This infographic from publisher Lee & Low Books, an independent book publisher focusing on diversity, has been making its way around the kidlit blogs and I felt the need to share it here, mostly because it, and a story that recently aired on NPR, has made me think about what I choose to read and what I see on the shelves. Elizabeth Blair's story, As Demographics Shift, Kid's Books Stay Stubbornly White featured a mother who grew up in Texas with family from Mexico and Cuba, who makes a concerted effort to assure that her daughter reads books with Latino characters in them, the kind of books she never read as a child. Explaining her efforts, she says, "I think children today are told, 'You can be anything.' But if they don't see themselves in the story, I think, as they get older, they're going to question, 'Can I really?' " As a middle class white woman, I've never had to worry about this, as a child or as a parent. The most up-in-arms I ever had a right to get was squawking about the lack of girl protagonists in middle grade fantasy novels (where girls are still most often relegated to being the sister or friend...) and thinking deeply about Gender Equality in Children's Books. I never had to worry that my kids were reading books that didn't have characters who looked like them or had the same cultural backgrounds as they did. As a bookseller working in a store that is located in a city with a Hispanic population that is nearing 50% I was thrilled to see Malin Alegria's Border Town Series, described as a Latino Sweet Valley High, but the few copies we received came and went, never to return. And, to be honest, I worried that I was being some kind of racist when I showed the Latino kids the books with Latino characters and the African-American kids the books with the African-American kids and the Asian kids the books with Asian kids. But at the same time, I realized how uncommon these books were and I wanted kids who might enjoy them to discover them before they disappeared.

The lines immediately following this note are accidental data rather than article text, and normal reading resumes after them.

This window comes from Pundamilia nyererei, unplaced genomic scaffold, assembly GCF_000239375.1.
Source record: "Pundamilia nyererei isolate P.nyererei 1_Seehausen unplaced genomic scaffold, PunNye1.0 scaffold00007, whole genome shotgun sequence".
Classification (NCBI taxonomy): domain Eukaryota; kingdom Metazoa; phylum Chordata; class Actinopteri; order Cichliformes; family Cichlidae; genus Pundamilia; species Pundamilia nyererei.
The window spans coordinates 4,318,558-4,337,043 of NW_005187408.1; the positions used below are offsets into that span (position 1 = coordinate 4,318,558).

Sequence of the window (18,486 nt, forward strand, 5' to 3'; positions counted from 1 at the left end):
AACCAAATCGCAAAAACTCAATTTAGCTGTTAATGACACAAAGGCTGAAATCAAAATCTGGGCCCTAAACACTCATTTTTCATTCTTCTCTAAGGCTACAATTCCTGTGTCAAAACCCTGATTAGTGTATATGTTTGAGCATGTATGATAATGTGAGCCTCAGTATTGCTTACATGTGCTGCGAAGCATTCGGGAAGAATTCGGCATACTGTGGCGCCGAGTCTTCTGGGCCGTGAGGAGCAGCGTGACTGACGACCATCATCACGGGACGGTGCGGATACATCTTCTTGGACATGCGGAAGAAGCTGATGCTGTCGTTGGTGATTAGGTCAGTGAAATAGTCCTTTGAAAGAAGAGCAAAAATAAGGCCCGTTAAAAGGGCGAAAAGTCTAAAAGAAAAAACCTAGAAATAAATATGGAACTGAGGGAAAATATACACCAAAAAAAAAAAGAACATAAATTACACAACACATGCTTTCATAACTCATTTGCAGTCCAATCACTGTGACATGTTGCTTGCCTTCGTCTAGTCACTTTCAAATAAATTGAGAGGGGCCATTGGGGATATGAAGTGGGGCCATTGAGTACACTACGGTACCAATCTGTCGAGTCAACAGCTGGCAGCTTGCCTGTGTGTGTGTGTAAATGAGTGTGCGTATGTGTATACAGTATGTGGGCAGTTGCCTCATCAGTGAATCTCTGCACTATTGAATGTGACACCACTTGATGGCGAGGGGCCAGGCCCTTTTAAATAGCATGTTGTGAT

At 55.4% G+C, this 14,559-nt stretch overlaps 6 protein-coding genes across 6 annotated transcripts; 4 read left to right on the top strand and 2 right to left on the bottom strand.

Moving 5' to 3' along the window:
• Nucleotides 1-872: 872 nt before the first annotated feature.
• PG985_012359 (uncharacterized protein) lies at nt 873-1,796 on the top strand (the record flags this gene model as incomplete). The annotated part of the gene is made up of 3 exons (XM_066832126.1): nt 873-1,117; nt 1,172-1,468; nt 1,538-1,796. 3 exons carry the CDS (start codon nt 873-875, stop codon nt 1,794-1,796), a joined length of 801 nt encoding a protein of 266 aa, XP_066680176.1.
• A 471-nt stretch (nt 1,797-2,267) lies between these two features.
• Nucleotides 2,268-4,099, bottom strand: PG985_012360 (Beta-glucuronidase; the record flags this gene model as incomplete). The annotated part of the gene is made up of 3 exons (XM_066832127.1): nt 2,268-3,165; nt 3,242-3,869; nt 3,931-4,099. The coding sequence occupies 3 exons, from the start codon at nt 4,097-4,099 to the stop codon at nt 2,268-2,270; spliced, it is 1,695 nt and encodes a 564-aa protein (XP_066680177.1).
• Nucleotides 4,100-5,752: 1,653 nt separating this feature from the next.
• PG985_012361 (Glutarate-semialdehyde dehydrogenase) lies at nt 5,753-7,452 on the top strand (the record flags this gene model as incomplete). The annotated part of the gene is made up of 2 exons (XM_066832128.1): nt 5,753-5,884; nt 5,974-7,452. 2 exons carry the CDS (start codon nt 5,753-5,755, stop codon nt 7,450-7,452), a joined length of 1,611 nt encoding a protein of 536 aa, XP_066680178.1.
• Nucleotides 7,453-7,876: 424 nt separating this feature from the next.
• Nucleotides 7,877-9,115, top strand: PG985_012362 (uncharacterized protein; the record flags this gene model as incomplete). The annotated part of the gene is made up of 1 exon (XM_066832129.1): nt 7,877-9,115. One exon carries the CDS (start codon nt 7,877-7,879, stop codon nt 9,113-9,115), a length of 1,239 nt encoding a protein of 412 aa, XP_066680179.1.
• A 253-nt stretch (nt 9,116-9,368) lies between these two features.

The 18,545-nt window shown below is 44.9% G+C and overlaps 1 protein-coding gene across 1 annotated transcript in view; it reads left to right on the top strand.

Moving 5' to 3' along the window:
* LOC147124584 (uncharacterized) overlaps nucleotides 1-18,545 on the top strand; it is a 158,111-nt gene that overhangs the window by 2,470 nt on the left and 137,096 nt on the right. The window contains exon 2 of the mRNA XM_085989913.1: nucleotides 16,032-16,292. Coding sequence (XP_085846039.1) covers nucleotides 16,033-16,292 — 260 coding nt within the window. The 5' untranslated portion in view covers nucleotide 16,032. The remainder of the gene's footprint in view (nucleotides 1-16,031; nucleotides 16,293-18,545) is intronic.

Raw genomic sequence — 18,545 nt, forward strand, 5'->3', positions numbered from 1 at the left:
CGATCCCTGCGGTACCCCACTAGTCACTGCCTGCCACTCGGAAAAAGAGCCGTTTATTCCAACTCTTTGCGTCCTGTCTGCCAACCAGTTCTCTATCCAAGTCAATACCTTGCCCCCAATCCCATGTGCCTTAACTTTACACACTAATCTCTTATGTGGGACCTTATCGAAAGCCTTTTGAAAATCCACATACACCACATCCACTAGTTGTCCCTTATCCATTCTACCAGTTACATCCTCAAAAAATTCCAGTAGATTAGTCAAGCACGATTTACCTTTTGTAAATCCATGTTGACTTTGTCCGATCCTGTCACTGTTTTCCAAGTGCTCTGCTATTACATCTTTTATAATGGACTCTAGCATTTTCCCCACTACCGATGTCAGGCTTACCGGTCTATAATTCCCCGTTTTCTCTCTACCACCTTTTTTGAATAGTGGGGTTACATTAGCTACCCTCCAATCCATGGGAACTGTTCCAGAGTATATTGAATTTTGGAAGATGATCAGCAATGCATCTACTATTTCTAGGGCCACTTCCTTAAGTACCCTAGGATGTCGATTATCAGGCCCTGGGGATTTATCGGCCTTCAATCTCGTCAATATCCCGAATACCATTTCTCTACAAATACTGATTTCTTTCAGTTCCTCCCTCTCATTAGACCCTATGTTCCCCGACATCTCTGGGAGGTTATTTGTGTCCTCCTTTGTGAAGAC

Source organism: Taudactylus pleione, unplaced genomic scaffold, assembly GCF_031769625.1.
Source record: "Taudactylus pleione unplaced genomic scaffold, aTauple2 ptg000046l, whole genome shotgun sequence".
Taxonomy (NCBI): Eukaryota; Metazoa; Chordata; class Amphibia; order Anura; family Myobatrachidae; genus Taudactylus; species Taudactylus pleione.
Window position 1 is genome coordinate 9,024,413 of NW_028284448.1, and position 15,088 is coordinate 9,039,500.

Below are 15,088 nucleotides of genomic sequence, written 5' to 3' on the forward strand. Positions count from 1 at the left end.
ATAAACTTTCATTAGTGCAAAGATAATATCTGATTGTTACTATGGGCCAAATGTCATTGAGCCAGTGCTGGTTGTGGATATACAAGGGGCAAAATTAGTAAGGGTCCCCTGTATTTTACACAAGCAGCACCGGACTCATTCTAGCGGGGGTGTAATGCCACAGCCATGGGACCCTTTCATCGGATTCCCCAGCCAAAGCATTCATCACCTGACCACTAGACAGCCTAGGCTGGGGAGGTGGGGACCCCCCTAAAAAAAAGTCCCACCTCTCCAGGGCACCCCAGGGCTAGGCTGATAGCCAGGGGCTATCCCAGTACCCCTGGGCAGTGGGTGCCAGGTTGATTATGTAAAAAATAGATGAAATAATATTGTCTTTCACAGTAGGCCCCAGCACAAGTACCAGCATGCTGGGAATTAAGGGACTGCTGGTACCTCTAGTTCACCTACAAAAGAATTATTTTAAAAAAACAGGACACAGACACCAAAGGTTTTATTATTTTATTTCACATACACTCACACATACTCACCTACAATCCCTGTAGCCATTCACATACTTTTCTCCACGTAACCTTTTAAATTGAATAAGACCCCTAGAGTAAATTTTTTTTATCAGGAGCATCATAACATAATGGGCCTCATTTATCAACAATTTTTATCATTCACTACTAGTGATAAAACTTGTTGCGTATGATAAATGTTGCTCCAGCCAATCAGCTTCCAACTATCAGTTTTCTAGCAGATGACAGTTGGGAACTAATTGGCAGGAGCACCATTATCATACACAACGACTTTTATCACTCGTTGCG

I would love to hear from you on this subject. Do you choose what your kids read? Are you a parent who seeks out diversity in books for your kids? Do kids really notice that they may not be seeing themselves represented in characters in the books they are reading? Would I be a different person today if the books I read as a kid had more and stronger female characters?